By Stephanie Reitz
HARTFORD, Conn. — In a world of polished politicians, East Haven Mayor Joseph Maturo Jr.'s tendency to speak his mind without hesitation or much self-censorship has earned him loyal friends and vehement foes over the decades in his suburban Connecticut hometown.
But now, it's also earned him a place in the national spotlight as the mayor who, after four of his police officers were arrested Tuesday for alleged anti-Latino bias, said he "might have tacos" as a way of doing something for those minorities.
Maturo has since apologized for the remark, which he made during a taped interview at his office with a New York television station and which spread through cyberspace at blistering speed.
It came in response to a reporter's question about the FBI's arrest of the four officers in this shoreline town, which has been under federal scrutiny since the U.S. Department of Justice launched a civil rights probe in 2009 that found a pattern of discrimination and biased policing.
The town's Democratic Party is now demanding the resignation of Maturo, a Republican, and he's fielded criticism from Connecticut Gov. Dannel P. Malloy, U.S. Rep. Christopher Murphy and other state and local officials.
The video of Maturo's comments quickly spread on Facebook pages, Twitter accounts and on media outlet sites late Tuesday and throughout Wednesday. They also prompted Connecticut's largest paper, The Hartford Courant, to call for his resignation in an editorial that declared: "The Mayor is an Idiot."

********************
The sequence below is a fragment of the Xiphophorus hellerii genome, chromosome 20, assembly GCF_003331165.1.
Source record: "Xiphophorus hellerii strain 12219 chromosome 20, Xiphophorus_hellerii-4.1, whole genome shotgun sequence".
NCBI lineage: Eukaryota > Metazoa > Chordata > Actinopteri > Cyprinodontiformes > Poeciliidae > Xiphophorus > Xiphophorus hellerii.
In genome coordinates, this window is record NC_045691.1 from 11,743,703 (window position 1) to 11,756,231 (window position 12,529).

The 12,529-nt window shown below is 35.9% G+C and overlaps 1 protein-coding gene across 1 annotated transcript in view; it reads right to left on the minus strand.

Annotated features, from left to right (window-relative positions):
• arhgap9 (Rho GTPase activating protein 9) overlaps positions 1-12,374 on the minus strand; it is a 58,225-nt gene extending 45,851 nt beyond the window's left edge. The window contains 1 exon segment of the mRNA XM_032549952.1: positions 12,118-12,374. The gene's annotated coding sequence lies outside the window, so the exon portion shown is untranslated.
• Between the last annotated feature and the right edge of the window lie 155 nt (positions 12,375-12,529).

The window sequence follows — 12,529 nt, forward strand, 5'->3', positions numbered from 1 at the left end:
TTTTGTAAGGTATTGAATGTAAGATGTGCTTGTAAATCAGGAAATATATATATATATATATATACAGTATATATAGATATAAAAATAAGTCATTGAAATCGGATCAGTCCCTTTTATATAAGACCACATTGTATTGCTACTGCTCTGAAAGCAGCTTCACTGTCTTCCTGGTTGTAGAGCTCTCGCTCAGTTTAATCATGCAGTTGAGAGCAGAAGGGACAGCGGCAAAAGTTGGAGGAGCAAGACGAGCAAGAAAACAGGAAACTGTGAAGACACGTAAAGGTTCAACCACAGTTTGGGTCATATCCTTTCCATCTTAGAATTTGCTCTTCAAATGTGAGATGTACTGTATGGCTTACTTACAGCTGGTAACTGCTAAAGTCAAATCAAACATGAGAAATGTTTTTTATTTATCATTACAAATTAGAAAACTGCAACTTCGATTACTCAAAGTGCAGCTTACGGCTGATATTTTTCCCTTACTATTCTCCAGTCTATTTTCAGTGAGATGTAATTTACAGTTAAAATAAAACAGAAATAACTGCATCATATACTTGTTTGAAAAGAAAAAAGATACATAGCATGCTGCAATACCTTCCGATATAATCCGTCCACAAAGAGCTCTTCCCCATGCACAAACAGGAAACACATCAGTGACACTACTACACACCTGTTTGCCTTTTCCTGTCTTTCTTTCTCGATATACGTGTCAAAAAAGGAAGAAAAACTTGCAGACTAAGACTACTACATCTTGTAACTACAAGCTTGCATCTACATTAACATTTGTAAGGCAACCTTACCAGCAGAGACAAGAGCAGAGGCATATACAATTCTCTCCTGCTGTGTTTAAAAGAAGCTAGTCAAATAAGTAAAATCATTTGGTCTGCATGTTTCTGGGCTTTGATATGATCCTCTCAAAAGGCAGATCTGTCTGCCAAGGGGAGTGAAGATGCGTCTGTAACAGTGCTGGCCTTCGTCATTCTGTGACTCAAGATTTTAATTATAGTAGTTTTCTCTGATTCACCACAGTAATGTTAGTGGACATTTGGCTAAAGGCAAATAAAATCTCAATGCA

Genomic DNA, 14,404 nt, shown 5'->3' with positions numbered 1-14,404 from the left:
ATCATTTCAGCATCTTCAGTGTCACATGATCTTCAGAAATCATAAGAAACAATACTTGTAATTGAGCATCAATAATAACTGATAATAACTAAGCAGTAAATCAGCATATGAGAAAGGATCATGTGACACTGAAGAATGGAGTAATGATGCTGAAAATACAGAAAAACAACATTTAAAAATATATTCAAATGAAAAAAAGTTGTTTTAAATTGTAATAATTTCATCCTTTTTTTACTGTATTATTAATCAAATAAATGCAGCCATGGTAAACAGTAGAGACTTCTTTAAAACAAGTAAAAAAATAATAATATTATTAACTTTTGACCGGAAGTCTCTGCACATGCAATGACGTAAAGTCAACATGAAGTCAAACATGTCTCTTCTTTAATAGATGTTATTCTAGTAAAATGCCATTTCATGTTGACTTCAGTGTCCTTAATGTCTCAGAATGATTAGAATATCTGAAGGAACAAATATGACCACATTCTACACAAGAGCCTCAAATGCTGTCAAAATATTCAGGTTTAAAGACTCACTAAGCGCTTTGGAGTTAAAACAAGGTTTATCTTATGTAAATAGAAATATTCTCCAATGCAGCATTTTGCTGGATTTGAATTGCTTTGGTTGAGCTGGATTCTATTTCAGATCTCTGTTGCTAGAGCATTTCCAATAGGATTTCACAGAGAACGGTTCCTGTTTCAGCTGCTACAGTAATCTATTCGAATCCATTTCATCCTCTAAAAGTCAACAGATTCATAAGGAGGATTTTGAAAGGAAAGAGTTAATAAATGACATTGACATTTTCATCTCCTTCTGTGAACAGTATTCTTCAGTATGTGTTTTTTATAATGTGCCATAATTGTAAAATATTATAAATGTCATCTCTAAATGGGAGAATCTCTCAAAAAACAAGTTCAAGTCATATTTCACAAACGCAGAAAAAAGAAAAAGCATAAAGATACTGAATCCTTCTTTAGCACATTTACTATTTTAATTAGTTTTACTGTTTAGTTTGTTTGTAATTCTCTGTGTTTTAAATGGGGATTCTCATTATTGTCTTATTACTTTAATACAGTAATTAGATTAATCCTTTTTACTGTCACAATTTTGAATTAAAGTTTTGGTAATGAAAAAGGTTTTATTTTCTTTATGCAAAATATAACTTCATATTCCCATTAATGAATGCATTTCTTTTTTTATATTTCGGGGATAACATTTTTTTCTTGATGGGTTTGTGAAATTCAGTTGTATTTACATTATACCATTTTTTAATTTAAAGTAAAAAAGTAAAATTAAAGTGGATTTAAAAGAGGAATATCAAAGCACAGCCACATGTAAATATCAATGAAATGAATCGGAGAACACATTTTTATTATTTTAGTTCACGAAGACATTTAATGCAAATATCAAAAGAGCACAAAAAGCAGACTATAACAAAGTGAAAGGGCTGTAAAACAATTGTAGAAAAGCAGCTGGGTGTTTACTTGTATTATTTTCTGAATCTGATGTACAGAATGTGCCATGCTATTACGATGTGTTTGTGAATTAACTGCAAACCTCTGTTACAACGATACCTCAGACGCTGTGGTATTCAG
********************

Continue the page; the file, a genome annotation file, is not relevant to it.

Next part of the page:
Those who've known Maturo say he's not an idiot or a bigot, but that if the taco comment was meant to be a joke, it was clearly a misstep they think he genuinely regrets.
"He's a very regular sort of person, very generous, very loyal, and I know he cares very deeply about all of the people that the represents," said Christopher Healy, a former Connecticut state Republican party chairman.
"This is not at all to underestimate how serious these words were and how hurtful they were to many people, but I do know he takes his job seriously and cares deeply about the community," Healy said.
But Marcia Chacon, a store owner in East Haven, said she and other Latinos took offense at the mayor's "taco" comment.
"This is an insult against us," Chacon said. "I thought `Wow, here we are in East Haven, and this is the person who is supposed to help us.'"
Maturo asked East Haven residents in a written apology Wednesday to "have faith in me" and the town as it faces the discrimination allegations, in which the four officers are accused of engaging in patterns of harassment and intimidation against Latinos, who make up 10 percent of the approximately 28,000 people in the blue-collar town.
Maturo, 60, is an East Haven native through and through. He attended local schools and colleges, became an electrician and electrical inspector, and served in the U.S. Navy during the Vietnam War before returning to his hometown to become a firefighter.